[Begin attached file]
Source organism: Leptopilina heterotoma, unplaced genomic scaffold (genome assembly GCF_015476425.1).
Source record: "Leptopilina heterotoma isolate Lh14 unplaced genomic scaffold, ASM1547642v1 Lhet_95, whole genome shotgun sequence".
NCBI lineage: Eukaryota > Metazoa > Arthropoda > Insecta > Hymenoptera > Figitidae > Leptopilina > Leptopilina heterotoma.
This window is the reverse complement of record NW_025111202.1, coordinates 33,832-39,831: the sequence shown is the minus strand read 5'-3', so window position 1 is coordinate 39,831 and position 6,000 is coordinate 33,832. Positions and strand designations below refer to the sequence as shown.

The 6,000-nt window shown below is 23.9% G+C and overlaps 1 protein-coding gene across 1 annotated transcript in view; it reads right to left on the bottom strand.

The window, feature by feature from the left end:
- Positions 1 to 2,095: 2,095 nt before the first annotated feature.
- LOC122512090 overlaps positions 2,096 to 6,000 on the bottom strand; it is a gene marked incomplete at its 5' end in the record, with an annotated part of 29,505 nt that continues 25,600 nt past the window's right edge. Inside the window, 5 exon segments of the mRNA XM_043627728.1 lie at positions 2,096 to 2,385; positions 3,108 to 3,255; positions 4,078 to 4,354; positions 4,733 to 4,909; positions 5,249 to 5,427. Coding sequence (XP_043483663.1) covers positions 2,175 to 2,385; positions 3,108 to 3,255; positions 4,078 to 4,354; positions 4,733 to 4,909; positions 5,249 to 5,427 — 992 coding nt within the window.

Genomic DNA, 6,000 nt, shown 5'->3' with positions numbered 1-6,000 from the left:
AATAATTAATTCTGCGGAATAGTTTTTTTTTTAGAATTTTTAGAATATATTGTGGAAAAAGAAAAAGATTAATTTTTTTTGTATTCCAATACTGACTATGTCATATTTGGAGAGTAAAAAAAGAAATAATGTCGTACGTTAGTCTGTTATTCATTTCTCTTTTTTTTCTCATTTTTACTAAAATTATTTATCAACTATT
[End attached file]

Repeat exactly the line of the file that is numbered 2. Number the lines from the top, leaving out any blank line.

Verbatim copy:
Source record: "Leptopilina heterotoma isolate Lh14 unplaced genomic scaffold, ASM1547642v1 Lhet_95, whole genome shotgun sequence".